While witch hunts continued in less developed countries around the world, their popularity died down in America after the 17th century. Centuries later, in the 1940s and 1950s, the concept of witch hunts returned in politics. These years brought a rise of suspicion of communist spies in the American government throughout the American populace in an event called the Red Scare. Republican Senator of Wisconsin, Joseph R. McCarthy, was the self-professed leader of this phenomenon; McCarthy spent around five years trying to unmask the suspected communists in the United States Government. He eventually lost his support because of a lack of solid evidence and decency in his many accusations. 

The commonalities between McCarthy’s accusations and the Salem Witch Trials caused many people to name McCarthy’s accusations as a witch hunt. This theme is not uncommon among recent politics, which have caused the term to become popular once again.

The term had a surge in popularity during the 2016 presidential campaign. According to BBC News, Republican candidate Donald Trump was accused of conspiring with Russia in order to jeopardize the Democratic candidate Hillary Clinton’s chance at the presidency. Trump immediately denied these allegations, repeatedly stating the claims were apart of a “witch hunt” against him.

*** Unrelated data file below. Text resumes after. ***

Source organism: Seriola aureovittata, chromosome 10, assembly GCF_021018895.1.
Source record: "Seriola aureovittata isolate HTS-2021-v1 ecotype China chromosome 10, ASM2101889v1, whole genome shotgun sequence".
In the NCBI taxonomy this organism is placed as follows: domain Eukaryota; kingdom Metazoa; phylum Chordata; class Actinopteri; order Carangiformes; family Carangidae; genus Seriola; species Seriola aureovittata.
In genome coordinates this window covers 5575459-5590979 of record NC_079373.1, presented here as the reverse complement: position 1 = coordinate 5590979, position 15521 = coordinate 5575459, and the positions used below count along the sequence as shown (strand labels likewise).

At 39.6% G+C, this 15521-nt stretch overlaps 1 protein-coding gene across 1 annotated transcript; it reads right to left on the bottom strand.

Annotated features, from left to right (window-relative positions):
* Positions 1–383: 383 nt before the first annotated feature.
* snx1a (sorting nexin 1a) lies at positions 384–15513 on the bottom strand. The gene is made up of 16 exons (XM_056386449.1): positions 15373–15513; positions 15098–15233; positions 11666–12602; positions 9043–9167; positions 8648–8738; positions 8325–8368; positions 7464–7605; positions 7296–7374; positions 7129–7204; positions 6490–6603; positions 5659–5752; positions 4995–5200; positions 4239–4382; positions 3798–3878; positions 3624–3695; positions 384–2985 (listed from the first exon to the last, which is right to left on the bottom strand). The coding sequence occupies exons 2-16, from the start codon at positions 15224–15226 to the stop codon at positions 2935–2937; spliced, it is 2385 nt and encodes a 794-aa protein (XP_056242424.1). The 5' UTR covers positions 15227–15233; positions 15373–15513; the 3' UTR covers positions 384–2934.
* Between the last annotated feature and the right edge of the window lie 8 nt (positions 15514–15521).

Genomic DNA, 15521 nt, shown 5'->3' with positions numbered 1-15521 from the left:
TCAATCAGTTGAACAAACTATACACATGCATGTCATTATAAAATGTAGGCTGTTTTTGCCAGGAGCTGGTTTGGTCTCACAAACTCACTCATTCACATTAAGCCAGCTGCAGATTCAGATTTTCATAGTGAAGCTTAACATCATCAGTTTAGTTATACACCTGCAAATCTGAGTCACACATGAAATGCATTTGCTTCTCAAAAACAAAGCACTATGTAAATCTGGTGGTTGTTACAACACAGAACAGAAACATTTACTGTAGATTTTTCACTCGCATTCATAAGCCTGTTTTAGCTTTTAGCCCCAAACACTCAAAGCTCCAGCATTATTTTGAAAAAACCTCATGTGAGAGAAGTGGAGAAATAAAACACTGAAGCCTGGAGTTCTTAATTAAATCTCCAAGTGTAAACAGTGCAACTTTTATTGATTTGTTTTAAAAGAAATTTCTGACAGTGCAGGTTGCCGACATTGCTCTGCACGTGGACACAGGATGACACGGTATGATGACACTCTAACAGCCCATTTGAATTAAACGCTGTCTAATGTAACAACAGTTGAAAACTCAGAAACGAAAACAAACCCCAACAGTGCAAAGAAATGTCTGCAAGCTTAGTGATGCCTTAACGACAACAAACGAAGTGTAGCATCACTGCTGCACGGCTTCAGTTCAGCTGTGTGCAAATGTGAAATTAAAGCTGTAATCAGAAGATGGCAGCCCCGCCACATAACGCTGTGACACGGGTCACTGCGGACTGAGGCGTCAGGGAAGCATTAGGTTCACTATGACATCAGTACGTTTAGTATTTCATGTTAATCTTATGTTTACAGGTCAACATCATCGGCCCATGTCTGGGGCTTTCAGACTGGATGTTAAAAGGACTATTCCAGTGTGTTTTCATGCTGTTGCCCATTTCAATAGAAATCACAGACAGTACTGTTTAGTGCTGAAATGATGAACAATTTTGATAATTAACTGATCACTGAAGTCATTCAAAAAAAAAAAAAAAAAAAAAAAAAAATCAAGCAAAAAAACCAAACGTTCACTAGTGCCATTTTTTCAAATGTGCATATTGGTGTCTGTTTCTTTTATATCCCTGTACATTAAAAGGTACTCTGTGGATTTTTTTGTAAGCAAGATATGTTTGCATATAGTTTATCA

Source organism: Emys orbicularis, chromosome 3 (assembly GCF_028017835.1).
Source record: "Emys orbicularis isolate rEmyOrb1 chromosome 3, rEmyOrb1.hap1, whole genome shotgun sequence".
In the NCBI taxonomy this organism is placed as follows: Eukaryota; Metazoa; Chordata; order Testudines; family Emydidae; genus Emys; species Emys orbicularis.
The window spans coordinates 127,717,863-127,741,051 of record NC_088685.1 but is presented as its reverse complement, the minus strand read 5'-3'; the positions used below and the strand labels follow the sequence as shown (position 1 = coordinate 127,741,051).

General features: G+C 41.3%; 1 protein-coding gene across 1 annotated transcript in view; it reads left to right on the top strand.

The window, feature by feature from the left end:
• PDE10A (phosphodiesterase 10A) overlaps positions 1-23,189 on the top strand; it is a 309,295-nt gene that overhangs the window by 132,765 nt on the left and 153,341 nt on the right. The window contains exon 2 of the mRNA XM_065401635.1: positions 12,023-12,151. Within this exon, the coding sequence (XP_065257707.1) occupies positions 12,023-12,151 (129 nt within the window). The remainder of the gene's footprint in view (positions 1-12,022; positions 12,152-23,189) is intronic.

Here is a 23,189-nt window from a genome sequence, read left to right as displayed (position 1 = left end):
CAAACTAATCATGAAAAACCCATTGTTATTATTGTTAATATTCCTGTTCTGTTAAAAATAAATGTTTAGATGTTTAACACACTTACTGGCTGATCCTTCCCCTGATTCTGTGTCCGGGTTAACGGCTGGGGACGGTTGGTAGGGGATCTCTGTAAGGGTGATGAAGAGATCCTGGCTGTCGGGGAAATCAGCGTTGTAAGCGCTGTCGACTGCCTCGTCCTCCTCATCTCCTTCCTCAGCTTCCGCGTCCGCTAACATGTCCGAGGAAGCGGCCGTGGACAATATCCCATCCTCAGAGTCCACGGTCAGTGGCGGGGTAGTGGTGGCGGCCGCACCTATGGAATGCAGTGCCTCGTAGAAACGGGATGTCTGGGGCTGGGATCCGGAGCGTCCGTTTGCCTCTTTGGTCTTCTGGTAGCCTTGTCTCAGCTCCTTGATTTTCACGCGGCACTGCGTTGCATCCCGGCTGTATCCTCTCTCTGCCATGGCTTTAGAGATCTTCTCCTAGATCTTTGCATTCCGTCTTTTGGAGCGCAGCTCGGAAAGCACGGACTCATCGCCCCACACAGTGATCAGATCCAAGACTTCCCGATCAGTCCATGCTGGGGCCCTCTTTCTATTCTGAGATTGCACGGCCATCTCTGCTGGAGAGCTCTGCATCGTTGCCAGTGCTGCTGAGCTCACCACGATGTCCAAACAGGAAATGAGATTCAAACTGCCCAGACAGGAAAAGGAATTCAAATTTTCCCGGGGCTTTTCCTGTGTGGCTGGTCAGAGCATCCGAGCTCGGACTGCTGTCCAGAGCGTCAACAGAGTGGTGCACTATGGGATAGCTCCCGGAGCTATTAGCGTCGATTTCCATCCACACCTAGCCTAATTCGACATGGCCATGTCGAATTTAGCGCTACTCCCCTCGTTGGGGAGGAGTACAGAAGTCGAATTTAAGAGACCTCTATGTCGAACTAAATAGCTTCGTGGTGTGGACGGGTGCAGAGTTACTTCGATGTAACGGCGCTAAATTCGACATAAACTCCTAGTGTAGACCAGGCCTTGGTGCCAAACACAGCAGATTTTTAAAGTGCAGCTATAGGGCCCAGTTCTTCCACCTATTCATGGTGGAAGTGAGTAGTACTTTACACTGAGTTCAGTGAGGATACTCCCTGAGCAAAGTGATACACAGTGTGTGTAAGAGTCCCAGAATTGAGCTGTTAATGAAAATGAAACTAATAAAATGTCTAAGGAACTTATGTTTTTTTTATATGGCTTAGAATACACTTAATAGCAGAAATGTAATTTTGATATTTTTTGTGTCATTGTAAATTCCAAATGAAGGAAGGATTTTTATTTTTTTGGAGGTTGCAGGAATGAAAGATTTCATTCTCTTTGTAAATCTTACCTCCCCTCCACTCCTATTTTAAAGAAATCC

The term maintained its popularity when in October 2017, one woman’s tweet began an international movement: #MeToo. This movement led to multiple high-ranking men, including Trump, to be accused of sexual assault. Many of the accused sex-offenders pleaded not guilty, and called their accusers’ lack of evidence into question.

In combining characteristics from witch hunts throughout history, some generalizations can be made. Those accused of a form of witchcraft are often misunderstood by their society.

“Anything that we don’t understand and we fear, we put aside and make different because we don’t understand it as a group,” English Department Chair Dee Andershock said. “[Outsiders] have to become something that you can oppose [so] you can say ‘we have to stop this.’”

Another similarity that can be found among these examples is the desire for a better answer to life’s problems. Oftentimes, witch hunts occur because something is going wrong and people may do the unthinkable in order to find a scapegoat. In the older witch hunts, many of the answers could have been found simply with modern technology and research; some of these triggers include bad weather and the spread of illnesses.

Witch hunts also tend to lack solid evidence. Many of these cases can be viewed as an overreaction to a problem society faces. A strong desire for an answer, as stated before, can lead people to be overdependent on circumstantial evidence in their desperate search for an answer. In the case of the Salem Witch Trials, this mindset led to the execution of 19 individuals and the imprisonment of dozens more.

While “witch hunts” have a generally negative connotation, there are modern communities that identify themselves as witches. A great portion of these modern witches choose not to associate with the darker side of their beliefs, and they do differ somewhat from the commonly-accepted interpretation of the Devil. 

“I think the important part is how you look at a topic,” Andershock said. “Based on the words that you use, it shows you how important language is.”

All in all, witch craft can be seen in many different lights based on one’s religious beliefs, pre conceptualized ideas and context.